In the present-day Ethiopia, the goal of the country’s foreign and security policies are aimed at ensuring Ethiopia’s national interest and well- being as well as promoting democracy and development. The country cannot attain development and democracy by closing its doors and taking refuge in its mountains. According to available information from the Ethiopian Ministry of Foreign Affairs, the major basis of Ethiopia’s current foreign and security policy is achieving economic development and democracy in the framework of globalization. The policy is also based on mutual benefit, give and take, negotiation and mutual respect rather than advancing unilateral interests. It aims at eliminating or at least reducing external security threats and increasing the number of foreign friends that can help to create a regional and global atmosphere conducive for Ethiopia’s peace and security. Ethiopia’s diplomatic activity also targets at forecasting potential threats and addressing them through dialogue and negotiation. Today, Ethiopia has excellent relations with the international community in general and with its neighbours in particular except with Eritrea, which launched an unprovoked flagrant aggression against Ethiopia in 1998. Ethiopia has been playing a vital role in the Horn’s stability and is increasing its involvement in the economic and infrastructure development efforts of the Region. It has also been extending a substantial contribution to the success of the international efforts geared towards bringing about a lasting peace and stability in the war-torn Somalia.

This article attempts to briefly deal with Ethiopia’s past and present relations with its neighbouring countries; i.e. Sudan, Djibouti, and Kenya as follows starting from the Ethio-Sudanese bilateral ties.

Ethiopia and Sudan first established formal relations in 1956. As neighboring countries, Ethiopia and Sudan have long standing historical relations. To further consolidate their relations, the two countries have been involved in a multi-sectoral cooperation which includes joint infrastructure development, trade, water resource development, transport and communication, industry, investment, etc. There are several mechanisms of cooperation that exist between the two countries which include Joint Ministerial Commission, Joint Political Committee and Joint Border Development Commission. There are also close relations and cultural exchanges between the people of Ethiopia and the Sudan. This is being facilitated by the Joint Ministerial and Joint Border Development Commission fora.

Diplomatic relations between Ethiopia and Djibouti were established in 1984. Ethiopia and Djibouti have long standing historical relations. Currently, bilateral ties between the two countries are excellent more than ever before. Ethiopia and Djibouti share a boundary of 470 Km. The two countries have established several Joint Mechanisms of Cooperation to further bolster their bilateral ties. Some of such Mechanisms are: the Joint Ministerial Commission that examines political, economic and social issues; the Follow-up Committee that oversees the implementation of agreements and decisions made at the Head of State and Ministerial levels; the Joint Border Administrators and Commissioners Committee that examines border security, immigration, refugee and health matters; and the Joint Border Sub-Committees, which react and give on the spot solution to problems that may arise along the common border.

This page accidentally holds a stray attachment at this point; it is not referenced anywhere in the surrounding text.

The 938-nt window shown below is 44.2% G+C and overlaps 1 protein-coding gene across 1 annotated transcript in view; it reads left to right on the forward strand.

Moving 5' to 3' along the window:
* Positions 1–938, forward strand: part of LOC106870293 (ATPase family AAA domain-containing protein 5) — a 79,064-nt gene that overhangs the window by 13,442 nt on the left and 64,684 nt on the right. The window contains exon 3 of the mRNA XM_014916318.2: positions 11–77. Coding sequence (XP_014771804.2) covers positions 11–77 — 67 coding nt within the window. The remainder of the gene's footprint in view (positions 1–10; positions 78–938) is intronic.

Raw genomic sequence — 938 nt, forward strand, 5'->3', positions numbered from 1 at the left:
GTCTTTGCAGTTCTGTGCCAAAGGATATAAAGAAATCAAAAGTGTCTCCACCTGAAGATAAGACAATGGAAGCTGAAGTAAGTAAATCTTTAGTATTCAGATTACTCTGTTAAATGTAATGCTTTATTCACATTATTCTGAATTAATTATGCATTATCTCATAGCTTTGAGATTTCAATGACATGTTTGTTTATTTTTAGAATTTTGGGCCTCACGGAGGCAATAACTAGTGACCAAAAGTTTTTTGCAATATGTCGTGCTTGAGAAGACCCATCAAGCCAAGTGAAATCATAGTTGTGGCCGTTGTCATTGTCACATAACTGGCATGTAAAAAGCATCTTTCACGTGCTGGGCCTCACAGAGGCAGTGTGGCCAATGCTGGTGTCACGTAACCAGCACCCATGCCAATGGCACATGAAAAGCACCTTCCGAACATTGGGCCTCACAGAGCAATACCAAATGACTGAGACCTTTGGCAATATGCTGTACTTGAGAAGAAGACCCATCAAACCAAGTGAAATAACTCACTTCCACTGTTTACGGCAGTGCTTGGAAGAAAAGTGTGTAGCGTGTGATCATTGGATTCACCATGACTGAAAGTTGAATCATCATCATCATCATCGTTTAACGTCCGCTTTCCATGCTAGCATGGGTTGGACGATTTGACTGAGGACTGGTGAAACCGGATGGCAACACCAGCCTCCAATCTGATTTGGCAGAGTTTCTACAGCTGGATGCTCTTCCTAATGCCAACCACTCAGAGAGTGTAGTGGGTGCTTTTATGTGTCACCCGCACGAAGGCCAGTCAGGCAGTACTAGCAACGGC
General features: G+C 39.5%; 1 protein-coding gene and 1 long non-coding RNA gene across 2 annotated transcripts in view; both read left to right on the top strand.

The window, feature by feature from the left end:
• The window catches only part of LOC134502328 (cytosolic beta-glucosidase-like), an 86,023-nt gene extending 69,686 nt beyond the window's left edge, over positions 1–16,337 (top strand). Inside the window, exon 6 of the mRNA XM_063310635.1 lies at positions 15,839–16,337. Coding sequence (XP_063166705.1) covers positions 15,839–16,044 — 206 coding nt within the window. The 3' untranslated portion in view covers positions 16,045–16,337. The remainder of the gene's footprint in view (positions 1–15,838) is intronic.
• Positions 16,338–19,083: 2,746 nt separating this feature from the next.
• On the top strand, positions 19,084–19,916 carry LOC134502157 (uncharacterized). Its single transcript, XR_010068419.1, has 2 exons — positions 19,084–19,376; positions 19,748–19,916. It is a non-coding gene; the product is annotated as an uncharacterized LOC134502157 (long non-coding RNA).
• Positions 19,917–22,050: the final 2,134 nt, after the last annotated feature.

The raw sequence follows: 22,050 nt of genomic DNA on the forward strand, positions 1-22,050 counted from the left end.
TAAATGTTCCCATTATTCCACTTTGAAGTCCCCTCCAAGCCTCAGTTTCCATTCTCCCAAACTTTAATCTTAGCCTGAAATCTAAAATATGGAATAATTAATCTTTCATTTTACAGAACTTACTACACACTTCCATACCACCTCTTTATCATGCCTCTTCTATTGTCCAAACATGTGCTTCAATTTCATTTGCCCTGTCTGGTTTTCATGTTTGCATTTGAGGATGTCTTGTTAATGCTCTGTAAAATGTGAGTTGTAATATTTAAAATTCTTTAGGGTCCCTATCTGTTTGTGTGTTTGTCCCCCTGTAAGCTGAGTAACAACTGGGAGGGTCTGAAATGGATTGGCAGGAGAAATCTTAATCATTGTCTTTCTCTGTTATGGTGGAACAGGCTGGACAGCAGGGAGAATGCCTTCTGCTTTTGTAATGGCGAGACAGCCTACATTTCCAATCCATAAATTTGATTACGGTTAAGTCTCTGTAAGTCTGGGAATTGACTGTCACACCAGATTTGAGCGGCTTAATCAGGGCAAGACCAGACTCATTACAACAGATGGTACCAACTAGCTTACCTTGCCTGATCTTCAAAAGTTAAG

Ethiopia and Djibouti have signed several treaties of friendship and cooperation at various times. Ethiopia has been using the Port of Djibouti for its import and export since 1998. Improved efficiency at the port proved vital to handling the upsurge of Ethiopian cargo after May 1998. Both countries share ownership of the Addis Ababa-Djibouti Railway; however, this utility is in need of repairs and upgraded capacity. The railway is tied to the Port of Djibouti, which provides port facilities and trade ties to Ethiopia. Since 1991, there have been several official visits at Head of State and Ministerial levels between the two countries where political, economic and social issues have been examined. Significant results have been achieved to further strengthen the relations between the two countries.

Relations between Ethiopia and Kenya were established in 1954 when Ethiopia established an Honourary Consulate General in that country. In 1961, Ethiopia appointed its first Ambassador to Kenya and six years later Kenya opened an Embassy in Addis Ababa. Ethiopia and Kenya enjoy a long standing traditional relation dating back to the independence of Kenya, in 1963. These relations are based on good neighbourliness, peaceful co-existence and non-interference in their respective internal affairs. Since the establishment of diplomatic relations between these two countries, various organs had been established and agreements signed to further strengthen the cooperation existing between the two countries.

As stated above, the present-day Ethiopia is doubling its efforts to maintain friendly and peaceful bilateral ties with its neighbours based on mutual cooperation and benefit. In doing so, Ethiopia has attached due emphasis for the respect of its national interest and security. Along side consolidating its political, economic, social and cultural ties with peace loving and law-abiding neighbouring countries, Ethiopia is also watching an eye on anti-peace and belligerent elements in the Horn that are bent on wrecking havoc and anarchy in the region.